Often when I’m traveling to the Tokyo area, I end up taking a train to Tokyo Station and then transferring to get to my final destination. Tokyo Station is one of the busiest train stations in Japan, with over 30 tracks serving local, shinkansen (bullet train), and subway lines. It’s kind of like LA’s Union Station in that sense. That’s where the similarity ends, though, because Tokyo Station is also surrounded by and attached to several malls.
One of the shopping areas accessible from the station is called Tokyo Station First Avenue. It’s basically a really long corridor in the basement of the station lined with stores, and consists of three sections: Character Street, Sweets Land, and Ramen Street.
Character Street is a series of 20 pretty specific character-themed shops, like Rilakkuma, Pokemon, or Studio Ghibli. They were a lot of fun to browse through, especially for the ones like Snoopy that I’ve liked since childhood. Being the Pokemon addict that I am (er.. used to be), I couldn’t resist looking for my favorites in the Pokemon store, which was when I realized I only recognized about half the Pokemon in the store. All the Pokemon games I’ve played probably came out when/before I was in middle school, which suddenly felt like a very long time ago.
Sweets Land is three shops tucked into a corner somewhere, all selling various confections. I’m not sure why they bothered to make it a named zone in Tokyo First Avenue if it’s only three stores. But I did find a store selling specialty snacks from all over Japan–you know, in case you can’t manage to actually visit them all. 😉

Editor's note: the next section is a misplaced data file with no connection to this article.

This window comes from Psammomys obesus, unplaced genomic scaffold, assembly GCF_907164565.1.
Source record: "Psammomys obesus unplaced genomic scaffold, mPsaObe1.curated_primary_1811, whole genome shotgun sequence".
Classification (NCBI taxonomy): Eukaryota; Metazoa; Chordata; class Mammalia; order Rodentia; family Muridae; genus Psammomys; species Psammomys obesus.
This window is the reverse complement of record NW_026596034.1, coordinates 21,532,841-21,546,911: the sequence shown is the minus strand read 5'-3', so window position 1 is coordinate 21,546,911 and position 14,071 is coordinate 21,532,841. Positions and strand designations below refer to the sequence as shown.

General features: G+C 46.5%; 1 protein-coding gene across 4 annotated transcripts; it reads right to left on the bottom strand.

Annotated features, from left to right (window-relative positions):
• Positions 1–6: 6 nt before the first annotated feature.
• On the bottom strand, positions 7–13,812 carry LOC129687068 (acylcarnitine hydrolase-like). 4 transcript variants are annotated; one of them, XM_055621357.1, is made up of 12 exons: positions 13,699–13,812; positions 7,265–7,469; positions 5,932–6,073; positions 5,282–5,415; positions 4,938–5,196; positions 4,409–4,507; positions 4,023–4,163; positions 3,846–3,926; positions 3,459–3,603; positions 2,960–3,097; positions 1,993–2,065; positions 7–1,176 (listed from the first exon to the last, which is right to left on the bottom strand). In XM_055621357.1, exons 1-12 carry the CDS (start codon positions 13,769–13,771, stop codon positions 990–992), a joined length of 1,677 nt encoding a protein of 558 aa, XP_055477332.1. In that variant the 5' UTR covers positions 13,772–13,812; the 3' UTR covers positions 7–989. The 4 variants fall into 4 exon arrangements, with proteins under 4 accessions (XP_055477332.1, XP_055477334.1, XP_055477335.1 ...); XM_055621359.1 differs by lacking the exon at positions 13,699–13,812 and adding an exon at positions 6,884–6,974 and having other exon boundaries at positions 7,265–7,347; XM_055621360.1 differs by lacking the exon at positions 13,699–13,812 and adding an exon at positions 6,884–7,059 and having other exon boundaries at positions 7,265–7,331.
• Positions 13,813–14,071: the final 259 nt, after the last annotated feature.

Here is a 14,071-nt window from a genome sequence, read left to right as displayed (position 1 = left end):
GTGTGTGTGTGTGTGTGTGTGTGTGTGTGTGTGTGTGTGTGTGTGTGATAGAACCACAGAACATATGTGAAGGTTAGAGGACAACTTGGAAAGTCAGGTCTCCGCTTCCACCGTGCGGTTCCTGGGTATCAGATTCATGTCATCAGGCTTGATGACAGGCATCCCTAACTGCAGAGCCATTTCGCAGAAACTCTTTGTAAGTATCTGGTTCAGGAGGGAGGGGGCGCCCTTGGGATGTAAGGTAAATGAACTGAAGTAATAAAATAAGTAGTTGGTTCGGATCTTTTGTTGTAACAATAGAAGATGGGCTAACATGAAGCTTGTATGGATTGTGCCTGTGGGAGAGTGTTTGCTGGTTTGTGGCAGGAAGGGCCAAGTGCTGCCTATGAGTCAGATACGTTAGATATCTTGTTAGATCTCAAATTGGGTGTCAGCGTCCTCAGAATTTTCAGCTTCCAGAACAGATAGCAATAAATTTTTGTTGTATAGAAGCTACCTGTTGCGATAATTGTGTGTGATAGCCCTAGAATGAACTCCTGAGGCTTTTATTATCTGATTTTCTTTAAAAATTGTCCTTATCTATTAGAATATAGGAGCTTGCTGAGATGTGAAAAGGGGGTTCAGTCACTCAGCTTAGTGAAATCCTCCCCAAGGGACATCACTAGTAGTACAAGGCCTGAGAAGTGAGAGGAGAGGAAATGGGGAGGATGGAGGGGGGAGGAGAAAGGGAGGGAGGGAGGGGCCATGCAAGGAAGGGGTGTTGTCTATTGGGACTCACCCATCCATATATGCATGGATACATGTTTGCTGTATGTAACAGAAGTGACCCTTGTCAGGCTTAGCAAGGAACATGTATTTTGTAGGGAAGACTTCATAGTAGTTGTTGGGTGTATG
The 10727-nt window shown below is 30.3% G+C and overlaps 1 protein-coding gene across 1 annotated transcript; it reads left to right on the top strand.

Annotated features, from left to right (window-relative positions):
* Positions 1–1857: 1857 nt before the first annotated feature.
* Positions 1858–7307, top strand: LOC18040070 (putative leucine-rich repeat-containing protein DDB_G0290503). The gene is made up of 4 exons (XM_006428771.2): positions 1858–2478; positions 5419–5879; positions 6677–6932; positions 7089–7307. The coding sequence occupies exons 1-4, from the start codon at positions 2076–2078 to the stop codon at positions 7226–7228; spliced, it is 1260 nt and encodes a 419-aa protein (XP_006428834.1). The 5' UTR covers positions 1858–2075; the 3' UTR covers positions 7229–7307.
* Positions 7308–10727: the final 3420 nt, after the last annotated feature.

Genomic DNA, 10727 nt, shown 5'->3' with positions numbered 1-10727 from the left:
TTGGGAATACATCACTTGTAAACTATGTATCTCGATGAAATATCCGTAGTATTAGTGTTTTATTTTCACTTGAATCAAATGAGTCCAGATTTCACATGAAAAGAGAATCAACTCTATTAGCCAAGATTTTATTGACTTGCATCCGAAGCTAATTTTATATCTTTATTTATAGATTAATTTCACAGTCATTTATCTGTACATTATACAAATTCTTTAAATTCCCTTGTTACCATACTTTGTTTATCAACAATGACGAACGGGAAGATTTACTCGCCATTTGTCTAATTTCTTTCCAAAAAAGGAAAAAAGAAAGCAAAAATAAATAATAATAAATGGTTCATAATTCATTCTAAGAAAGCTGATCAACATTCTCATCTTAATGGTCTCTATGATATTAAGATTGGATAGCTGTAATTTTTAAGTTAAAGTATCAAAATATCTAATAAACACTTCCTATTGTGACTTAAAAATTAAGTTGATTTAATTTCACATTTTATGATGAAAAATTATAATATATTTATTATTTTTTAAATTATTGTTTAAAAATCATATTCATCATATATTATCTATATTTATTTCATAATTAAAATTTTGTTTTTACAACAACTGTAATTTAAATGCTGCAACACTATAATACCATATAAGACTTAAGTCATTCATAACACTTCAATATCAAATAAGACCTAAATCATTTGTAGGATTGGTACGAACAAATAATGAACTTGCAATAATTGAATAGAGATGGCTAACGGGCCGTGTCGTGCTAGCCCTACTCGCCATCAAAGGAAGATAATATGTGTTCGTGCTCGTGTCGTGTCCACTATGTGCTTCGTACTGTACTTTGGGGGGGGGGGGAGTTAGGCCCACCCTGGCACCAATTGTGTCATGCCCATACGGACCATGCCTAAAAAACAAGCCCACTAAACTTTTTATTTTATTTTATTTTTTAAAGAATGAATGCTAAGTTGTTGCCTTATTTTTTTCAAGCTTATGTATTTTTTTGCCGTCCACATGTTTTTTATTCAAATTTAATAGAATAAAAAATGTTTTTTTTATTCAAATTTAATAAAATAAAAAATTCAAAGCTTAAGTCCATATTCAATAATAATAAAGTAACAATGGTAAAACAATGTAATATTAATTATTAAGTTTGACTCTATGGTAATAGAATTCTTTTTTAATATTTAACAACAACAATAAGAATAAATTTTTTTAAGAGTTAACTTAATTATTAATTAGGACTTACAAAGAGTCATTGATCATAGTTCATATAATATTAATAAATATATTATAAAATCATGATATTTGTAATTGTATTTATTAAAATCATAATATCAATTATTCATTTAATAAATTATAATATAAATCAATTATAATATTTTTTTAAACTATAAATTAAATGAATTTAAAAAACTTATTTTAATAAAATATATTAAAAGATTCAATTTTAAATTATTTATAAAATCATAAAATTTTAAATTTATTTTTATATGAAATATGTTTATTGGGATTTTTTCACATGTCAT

The area I was most interested in, Ramen Street, is exactly what it sounds like. Eight ramen stores, most of them already well-known in the Tokyo area. My goal for the summer was to try at least four of them, which I finally accomplished last weekend. Although Ramen Street is said to have long lines around lunch and dinner, I tried to time my outings so that I’d end up at Tokyo Station in the afternoon, avoiding all the lines. Either my plan worked, or the crowds aren’t as bad as people say they are. I was hoping to find a bowl of ramen better than Shinsengumi, one of the more popular (>= 1 hour waits at dinnertime) ramen shops near Caltech. Happily, I also succeeded in that endeavor. I’m going to miss having such a wide variety of delicious ramen when I go back home, but it’s probably better that way for both my health and my wallet.